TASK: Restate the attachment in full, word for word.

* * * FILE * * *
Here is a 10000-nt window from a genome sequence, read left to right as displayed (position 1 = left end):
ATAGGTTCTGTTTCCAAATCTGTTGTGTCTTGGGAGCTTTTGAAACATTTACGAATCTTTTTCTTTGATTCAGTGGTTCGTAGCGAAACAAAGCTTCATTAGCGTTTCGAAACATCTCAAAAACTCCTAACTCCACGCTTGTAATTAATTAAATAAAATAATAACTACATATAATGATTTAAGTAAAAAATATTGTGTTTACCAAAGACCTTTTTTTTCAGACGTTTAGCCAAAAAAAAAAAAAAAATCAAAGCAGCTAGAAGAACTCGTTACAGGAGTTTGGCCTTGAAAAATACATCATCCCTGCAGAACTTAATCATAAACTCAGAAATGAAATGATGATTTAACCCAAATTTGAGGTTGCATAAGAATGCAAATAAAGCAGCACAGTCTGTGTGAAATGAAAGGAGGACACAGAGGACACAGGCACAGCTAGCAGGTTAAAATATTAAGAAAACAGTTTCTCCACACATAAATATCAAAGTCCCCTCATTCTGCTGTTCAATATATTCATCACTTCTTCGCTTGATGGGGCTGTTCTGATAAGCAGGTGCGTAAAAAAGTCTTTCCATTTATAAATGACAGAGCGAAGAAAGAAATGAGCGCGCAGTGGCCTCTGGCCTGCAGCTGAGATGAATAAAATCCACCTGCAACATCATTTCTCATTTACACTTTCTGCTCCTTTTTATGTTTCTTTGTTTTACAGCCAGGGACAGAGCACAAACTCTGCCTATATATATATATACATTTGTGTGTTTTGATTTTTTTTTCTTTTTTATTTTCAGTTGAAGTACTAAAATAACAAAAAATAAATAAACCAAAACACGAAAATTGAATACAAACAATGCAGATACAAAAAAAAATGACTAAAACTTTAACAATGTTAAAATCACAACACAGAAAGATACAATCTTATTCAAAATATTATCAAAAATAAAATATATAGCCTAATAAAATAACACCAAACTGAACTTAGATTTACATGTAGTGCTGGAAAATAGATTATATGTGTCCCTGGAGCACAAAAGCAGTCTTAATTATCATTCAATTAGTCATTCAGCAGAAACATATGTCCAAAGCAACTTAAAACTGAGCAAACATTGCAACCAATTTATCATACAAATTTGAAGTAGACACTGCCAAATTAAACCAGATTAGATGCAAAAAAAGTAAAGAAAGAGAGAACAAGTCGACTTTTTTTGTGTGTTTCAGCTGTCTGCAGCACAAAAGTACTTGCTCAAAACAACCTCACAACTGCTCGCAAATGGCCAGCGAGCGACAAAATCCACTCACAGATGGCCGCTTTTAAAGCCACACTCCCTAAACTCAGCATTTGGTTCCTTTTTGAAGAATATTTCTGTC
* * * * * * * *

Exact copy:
Here is a 10000-nt window from a genome sequence, read left to right as displayed (position 1 = left end):
ATAGGTTCTGTTTCCAAATCTGTTGTGTCTTGGGAGCTTTTGAAACATTTACGAATCTTTTTCTTTGATTCAGTGGTTCGTAGCGAAACAAAGCTTCATTAGCGTTTCGAAACATCTCAAAAACTCCTAACTCCACGCTTGTAATTAATTAAATAAAATAATAACTACATATAATGATTTAAGTAAAAAATATTGTGTTTACCAAAGACCTTTTTTTTCAGACGTTTAGCCAAAAAAAAAAAAAAAATCAAAGCAGCTAGAAGAACTCGTTACAGGAGTTTGGCCTTGAAAAATACATCATCCCTGCAGAACTTAATCATAAACTCAGAAATGAAATGATGATTTAACCCAAATTTGAGGTTGCATAAGAATGCAAATAAAGCAGCACAGTCTGTGTGAAATGAAAGGAGGACACAGAGGACACAGGCACAGCTAGCAGGTTAAAATATTAAGAAAACAGTTTCTCCACACATAAATATCAAAGTCCCCTCATTCTGCTGTTCAATATATTCATCACTTCTTCGCTTGATGGGGCTGTTCTGATAAGCAGGTGCGTAAAAAAGTCTTTCCATTTATAAATGACAGAGCGAAGAAAGAAATGAGCGCGCAGTGGCCTCTGGCCTGCAGCTGAGATGAATAAAATCCACCTGCAACATCATTTCTCATTTACACTTTCTGCTCCTTTTTATGTTTCTTTGTTTTACAGCCAGGGACAGAGCACAAACTCTGCCTATATATATATATACATTTGTGTGTTTTGATTTTTTTTTCTTTTTTATTTTCAGTTGAAGTACTAAAATAACAAAAAATAAATAAACCAAAACACGAAAATTGAATACAAACAATGCAGATACAAAAAAAAATGACTAAAACTTTAACAATGTTAAAATCACAACACAGAAAGATACAATCTTATTCAAAATATTATCAAAAATAAAATATATAGCCTAATAAAATAACACCAAACTGAACTTAGATTTACATGTAGTGCTGGAAAATAGATTATATGTGTCCCTGGAGCACAAAAGCAGTCTTAATTATCATTCAATTAGTCATTCAGCAGAAACATATGTCCAAAGCAACTTAAAACTGAGCAAACATTGCAACCAATTTATCATACAAATTTGAAGTAGACACTGCCAAATTAAACCAGATTAGATGCAAAAAAAGTAAAGAAAGAGAGAACAAGTCGACTTTTTTTGTGTGTTTCAGCTGTCTGCAGCACAAAAGTACTTGCTCAAAACAACCTCACAACTGCTCGCAAATGGCCAGCGAGCGACAAAATCCACTCACAGATGGCCGCTTTTAAAGCCACACTCCCTAAACTCAGCATTTGGTTCCTTTTTGAAGAATATTTCTGTC